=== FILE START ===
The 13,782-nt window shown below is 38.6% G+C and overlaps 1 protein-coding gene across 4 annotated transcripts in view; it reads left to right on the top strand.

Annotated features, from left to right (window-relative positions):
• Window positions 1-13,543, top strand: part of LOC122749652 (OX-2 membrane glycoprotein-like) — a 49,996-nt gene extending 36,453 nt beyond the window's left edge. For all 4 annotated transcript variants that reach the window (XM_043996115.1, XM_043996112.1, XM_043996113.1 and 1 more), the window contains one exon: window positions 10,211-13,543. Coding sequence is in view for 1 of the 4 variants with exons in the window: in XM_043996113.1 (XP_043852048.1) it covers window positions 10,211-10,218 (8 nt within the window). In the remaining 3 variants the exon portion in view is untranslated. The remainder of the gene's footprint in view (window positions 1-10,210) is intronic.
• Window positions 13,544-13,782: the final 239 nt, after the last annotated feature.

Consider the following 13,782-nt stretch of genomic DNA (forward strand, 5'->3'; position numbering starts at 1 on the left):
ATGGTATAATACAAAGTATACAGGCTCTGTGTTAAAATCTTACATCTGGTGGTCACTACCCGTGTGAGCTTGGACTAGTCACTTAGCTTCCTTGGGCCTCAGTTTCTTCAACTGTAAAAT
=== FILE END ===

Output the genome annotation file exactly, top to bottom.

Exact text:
The 13,782-nt window shown below is 38.6% G+C and overlaps 1 protein-coding gene across 4 annotated transcripts in view; it reads left to right on the top strand.

Annotated features, from left to right (window-relative positions):
• Window positions 1-13,543, top strand: part of LOC122749652 (OX-2 membrane glycoprotein-like) — a 49,996-nt gene extending 36,453 nt beyond the window's left edge. For all 4 annotated transcript variants that reach the window (XM_043996115.1, XM_043996112.1, XM_043996113.1 and 1 more), the window contains one exon: window positions 10,211-13,543. Coding sequence is in view for 1 of the 4 variants with exons in the window: in XM_043996113.1 (XP_043852048.1) it covers window positions 10,211-10,218 (8 nt within the window). In the remaining 3 variants the exon portion in view is untranslated. The remainder of the gene's footprint in view (window positions 1-10,210) is intronic.
• Window positions 13,544-13,782: the final 239 nt, after the last annotated feature.

Consider the following 13,782-nt stretch of genomic DNA (forward strand, 5'->3'; position numbering starts at 1 on the left):
ATGGTATAATACAAAGTATACAGGCTCTGTGTTAAAATCTTACATCTGGTGGTCACTACCCGTGTGAGCTTGGACTAGTCACTTAGCTTCCTTGGGCCTCAGTTTCTTCAACTGTAAAAT